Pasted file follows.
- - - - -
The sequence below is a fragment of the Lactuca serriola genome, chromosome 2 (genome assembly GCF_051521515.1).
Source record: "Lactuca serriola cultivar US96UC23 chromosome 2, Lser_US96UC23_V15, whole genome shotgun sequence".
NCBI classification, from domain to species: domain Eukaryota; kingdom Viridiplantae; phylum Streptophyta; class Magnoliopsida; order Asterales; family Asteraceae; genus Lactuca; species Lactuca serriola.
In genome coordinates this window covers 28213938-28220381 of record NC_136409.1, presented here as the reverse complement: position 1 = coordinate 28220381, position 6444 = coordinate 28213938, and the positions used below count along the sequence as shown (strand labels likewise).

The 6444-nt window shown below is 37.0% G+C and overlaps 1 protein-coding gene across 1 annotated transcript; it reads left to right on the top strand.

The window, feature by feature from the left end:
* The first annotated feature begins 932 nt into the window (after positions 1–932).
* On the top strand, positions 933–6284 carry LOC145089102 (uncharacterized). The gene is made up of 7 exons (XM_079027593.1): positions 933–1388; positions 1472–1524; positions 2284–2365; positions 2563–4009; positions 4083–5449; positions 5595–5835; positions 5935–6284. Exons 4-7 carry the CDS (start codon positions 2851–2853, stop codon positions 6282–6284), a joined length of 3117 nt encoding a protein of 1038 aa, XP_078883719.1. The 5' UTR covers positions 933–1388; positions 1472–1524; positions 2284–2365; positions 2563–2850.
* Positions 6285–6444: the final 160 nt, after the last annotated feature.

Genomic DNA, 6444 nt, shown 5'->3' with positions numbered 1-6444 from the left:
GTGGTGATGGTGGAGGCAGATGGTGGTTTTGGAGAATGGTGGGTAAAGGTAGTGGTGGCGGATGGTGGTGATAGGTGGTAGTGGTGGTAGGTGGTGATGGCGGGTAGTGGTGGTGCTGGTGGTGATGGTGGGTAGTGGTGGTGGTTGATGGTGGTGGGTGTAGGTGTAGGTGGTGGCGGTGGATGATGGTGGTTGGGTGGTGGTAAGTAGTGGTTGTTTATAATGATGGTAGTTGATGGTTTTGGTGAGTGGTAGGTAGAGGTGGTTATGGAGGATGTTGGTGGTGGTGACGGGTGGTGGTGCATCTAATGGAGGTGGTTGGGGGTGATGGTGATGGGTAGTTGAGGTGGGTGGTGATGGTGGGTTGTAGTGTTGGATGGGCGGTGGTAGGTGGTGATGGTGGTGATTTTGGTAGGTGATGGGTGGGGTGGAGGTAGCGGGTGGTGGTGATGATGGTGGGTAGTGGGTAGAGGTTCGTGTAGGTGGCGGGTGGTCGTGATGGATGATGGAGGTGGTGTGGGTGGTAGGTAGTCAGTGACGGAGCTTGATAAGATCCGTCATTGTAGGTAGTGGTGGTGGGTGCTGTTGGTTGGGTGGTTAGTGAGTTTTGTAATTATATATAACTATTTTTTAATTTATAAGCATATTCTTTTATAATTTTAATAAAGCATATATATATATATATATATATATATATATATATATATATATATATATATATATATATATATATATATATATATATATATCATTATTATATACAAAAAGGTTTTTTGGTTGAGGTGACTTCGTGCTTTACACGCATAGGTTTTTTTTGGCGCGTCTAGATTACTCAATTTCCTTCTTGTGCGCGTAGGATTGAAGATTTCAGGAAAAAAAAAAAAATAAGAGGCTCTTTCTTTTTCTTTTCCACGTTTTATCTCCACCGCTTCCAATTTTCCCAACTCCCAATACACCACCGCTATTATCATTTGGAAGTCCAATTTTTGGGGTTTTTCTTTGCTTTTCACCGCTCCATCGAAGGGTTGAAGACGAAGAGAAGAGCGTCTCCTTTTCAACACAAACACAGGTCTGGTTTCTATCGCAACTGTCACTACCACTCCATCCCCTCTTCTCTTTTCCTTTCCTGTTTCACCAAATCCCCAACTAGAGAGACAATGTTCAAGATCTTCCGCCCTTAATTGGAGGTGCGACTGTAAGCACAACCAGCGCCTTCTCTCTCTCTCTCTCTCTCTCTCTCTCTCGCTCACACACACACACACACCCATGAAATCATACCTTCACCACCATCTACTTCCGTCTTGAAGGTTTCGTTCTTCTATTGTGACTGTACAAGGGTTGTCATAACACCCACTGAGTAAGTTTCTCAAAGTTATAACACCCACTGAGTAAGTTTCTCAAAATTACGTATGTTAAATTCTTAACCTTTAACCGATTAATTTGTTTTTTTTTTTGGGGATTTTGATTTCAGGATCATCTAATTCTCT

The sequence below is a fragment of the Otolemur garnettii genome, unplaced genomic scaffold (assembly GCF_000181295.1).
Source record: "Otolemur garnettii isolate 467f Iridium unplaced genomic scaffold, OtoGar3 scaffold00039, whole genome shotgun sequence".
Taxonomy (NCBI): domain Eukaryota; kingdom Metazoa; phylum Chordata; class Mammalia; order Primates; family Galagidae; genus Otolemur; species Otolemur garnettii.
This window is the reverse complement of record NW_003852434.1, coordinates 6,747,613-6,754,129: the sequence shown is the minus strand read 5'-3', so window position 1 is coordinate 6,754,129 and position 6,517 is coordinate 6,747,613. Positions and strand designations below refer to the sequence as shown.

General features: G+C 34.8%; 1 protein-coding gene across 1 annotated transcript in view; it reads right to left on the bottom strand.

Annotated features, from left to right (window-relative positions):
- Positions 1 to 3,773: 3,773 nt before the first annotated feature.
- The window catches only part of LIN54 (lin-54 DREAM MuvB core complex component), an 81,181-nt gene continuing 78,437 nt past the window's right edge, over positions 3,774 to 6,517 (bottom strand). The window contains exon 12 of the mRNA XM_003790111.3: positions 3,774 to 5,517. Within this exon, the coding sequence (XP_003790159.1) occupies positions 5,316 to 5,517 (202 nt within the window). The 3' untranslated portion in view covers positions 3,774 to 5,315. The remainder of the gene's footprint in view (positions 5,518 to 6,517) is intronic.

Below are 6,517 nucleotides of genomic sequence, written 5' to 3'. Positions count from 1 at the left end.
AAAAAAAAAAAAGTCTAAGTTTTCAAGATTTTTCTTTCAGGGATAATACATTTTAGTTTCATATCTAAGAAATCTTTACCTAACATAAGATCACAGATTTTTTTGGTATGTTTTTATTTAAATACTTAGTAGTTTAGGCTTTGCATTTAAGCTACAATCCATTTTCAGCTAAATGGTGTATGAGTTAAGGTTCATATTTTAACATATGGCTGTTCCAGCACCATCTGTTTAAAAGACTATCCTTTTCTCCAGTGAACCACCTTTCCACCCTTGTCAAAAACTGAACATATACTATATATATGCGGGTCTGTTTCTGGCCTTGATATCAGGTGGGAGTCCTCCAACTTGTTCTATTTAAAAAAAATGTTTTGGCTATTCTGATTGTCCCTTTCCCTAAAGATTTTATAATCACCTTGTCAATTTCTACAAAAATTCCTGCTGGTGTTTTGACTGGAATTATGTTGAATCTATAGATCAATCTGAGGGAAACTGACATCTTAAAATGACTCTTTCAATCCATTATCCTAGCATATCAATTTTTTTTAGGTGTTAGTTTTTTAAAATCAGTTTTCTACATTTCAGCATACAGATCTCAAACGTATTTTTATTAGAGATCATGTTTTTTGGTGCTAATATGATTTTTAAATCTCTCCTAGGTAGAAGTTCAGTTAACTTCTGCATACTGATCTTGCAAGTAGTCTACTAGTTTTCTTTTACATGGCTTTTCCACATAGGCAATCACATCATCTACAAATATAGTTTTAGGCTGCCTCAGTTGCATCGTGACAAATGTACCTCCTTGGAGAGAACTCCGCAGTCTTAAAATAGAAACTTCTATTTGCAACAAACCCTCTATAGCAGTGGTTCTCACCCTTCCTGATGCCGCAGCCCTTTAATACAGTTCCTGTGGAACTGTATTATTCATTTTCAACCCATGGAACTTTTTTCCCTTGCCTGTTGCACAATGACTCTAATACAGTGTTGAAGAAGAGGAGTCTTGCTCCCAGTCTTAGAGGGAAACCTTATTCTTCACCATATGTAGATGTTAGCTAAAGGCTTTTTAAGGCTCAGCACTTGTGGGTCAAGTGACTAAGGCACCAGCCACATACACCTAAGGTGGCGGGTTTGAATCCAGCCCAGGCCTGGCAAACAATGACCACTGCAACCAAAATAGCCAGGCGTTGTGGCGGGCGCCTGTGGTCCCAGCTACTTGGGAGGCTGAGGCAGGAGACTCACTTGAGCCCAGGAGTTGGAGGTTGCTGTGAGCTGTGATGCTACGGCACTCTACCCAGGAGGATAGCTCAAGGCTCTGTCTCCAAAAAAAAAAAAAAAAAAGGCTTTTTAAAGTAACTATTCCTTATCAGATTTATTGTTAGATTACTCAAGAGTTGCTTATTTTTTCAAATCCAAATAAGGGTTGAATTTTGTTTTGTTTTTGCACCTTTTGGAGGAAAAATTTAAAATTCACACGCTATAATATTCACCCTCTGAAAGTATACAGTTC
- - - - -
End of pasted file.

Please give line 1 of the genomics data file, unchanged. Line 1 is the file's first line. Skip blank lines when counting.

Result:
The sequence below is a fragment of the Lactuca serriola genome, chromosome 2 (genome assembly GCF_051521515.1).